|ESPN.com: Snowboarding||[Print without images]|
|Some things are changing with the way the FIS will judge snowboarding in the Olympics, but not a lot.|
It doesn't sound like the mandatory straight air is going anywhere, but a number of other changes have been made to snowboarding's Olympic judging system since Shaun White and Torah Bright won halfpipe gold in 2010. Those changes, as well as the system as a whole, were discussed at last week's annual International Ski Federation (FIS) fall meetings in Zurich, Switzerland, as the sport creeps ever closer to the 2014 Sochi Olympics.
The mandatory straight air has long been a (controversial) staple of FIS halfpipe competitions, but in an interview conducted after last week's meetings, FIS snowboard judging chairman Ola Sundequist said he doesn't anticipate FIS nations will vote for its removal before the Olympics, which is the only way it'd be eliminated.
"The straight air is there to protect the sport," Sundequist said, "because as the sport becomes increasingly technical and difficult, some kids no longer understand what is being done and therefore have no interest in going out and riding a halfpipe. They'll slide on a rail instead because it's easier. By forcing the riders to do a straight air we hope that there is still incentive for kids to ride pipe. Think of it as an entry point into the sport."
By comparison, straight airs were not mandated at last winter's FIS Freestyle Ski World Championships and head judge Josh Loubek said he doesn't expect them to be required when halfpipe skiing makes its Olympic debut in 2014.
As for the system overall, despite the FIS's inclination to allow the Association of Freeskiing Professionals -- an independent body -- too oversee Olympic judging preparations in that sport, Sundequist indicated the FIS has no plans to change Olympic snowboard judging protocol and adopt the more progressive SLS system used on the TTR World Tour, snowboarding's premier pro circuit.
Sundequist, whose judging roots are in freestyle skiing, is one of eight snowboarding judges who have been tabbed to work the 2013 World Championships in Canada. These eight judges are also slated to judge the 2014 Winter Games in Russia, where slopestyle will make its Olympic debut. Sundequist said the Sochi slopestyle competitors will be judged on overall impression via a live video feed. The SLS system, by contrast, stations individual judges at each slopestyle feature or halfpipe hit (two judges per feature this year, up from one last year) and those judges score only that feature. Overall impression is also scored by two separate judges.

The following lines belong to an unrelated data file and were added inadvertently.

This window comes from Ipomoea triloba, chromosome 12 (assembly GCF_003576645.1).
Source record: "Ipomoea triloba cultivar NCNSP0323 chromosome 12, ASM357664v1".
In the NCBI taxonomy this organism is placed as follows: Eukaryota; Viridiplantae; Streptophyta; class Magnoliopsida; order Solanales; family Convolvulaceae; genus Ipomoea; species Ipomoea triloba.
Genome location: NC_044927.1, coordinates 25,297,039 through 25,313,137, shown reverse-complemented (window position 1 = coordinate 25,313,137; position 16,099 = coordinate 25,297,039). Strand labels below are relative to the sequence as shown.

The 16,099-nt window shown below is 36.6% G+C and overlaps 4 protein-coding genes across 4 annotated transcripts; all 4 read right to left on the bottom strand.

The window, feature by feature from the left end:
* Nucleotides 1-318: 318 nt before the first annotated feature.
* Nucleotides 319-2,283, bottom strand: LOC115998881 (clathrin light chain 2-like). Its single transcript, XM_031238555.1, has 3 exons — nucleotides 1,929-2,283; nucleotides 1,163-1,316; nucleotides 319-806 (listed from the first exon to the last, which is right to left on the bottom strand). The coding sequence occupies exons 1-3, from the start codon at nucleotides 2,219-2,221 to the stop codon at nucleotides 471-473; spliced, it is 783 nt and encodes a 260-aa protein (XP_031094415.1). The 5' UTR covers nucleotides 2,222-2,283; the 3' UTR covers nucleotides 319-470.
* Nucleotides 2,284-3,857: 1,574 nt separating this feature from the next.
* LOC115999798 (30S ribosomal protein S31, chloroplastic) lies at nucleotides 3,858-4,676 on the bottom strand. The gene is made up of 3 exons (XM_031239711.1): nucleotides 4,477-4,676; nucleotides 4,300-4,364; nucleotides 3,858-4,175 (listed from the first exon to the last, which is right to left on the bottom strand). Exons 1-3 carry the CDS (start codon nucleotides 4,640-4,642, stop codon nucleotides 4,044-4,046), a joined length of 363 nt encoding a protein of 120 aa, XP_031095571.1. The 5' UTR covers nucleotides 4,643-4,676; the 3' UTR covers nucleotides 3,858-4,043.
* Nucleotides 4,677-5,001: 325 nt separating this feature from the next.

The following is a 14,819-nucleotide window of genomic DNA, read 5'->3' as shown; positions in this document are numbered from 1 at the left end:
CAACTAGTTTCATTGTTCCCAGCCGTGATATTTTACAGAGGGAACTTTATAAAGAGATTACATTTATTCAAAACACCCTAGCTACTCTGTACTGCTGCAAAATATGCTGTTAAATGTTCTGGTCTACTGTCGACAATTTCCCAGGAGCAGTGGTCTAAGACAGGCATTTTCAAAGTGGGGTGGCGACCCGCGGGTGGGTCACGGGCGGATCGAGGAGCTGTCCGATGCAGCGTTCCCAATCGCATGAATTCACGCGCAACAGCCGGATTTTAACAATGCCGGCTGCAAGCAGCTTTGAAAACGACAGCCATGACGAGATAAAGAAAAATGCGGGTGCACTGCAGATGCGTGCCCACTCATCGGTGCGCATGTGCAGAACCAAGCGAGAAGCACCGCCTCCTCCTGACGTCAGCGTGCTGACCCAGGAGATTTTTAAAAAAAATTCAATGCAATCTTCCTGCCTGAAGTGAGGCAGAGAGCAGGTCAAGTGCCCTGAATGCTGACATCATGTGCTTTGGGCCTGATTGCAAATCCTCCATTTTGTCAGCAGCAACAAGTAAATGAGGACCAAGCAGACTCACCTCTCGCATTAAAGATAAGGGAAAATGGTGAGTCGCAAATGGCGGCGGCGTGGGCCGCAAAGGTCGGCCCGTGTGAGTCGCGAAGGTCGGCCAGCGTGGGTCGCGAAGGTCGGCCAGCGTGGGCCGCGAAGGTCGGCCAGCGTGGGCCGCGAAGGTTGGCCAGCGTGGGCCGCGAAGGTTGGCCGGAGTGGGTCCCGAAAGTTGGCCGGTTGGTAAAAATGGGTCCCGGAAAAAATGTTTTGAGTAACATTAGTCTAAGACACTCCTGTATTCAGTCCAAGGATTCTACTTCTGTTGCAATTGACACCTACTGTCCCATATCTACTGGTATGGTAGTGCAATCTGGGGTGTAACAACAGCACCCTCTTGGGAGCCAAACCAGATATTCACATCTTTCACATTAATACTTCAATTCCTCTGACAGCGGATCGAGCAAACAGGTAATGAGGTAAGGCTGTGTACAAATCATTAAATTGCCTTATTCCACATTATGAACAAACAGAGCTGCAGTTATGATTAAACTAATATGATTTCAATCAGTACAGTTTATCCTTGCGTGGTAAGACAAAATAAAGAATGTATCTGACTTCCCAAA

"They believe they have a good system," Sundequist said of the TTR. "I don't believe they have a good system. The best part of that system is you can build a very good TV show. It's fragile. Imagine if those judges get bought or paid by a nation or someone in the industry, and nobody can verify whether their score is right. I keep thinking about the figure-skating scandal. The best way would probably be to have five judges per feature, but that's too expensive."
TTR and FIS judge Phoebe Mills -- the lone American slated to judge the 2013 Worlds and 2014 Olympics -- said she believes both systems are designed to find the right winner. "SLS is more progressive and it works great for slopestyle, but overall impression is tried and true," she said. "For something as big as the Olympics, they're not going to go with something as new as the SLS system, which is still being tweaked. But on the flip side, I think it's awesome that TTR is moving forward and trying something new."
The Olympic snowboard judging system has drawn criticism in the past, with some athletes -- including two-time gold medalist Shaun White -- not trusting the judges to recognize the difficulty of certain tricks when they are thrown on the fly in the Olympics. White was quoted in a 2009 Wall Street Journal story as saying he elected not to save his best new tricks for Vancouver and instead threw them in earlier competitions because he needed "to educate the judges" -- showing them the tricks so they could figure out how to judge them. In 2006, Mason Aguirre and U.S. coach Ricky Bower felt Aguirre's run was not scored high enough despite being much more technically advanced than that of bronze medalist Markku Koski.
Though the mandatory straight air requirement will likely remain in place for Sochi, the snowboard scoring system will be changed as follows: There will be six scoring judges (not five, as there were in Vancouver) for the 2014 pipe competition and slopestyle's debut. In addition, the top and bottom scores will be dropped in Sochi to protect against biases, leaving four overall-impression scores on a 100-point scale that will be averaged, instead of added together, as Olympic scores used to be. The freeski scoring system has yet to be determined for 2014, but Loubek said he hopes it mirrors the snowboarding system.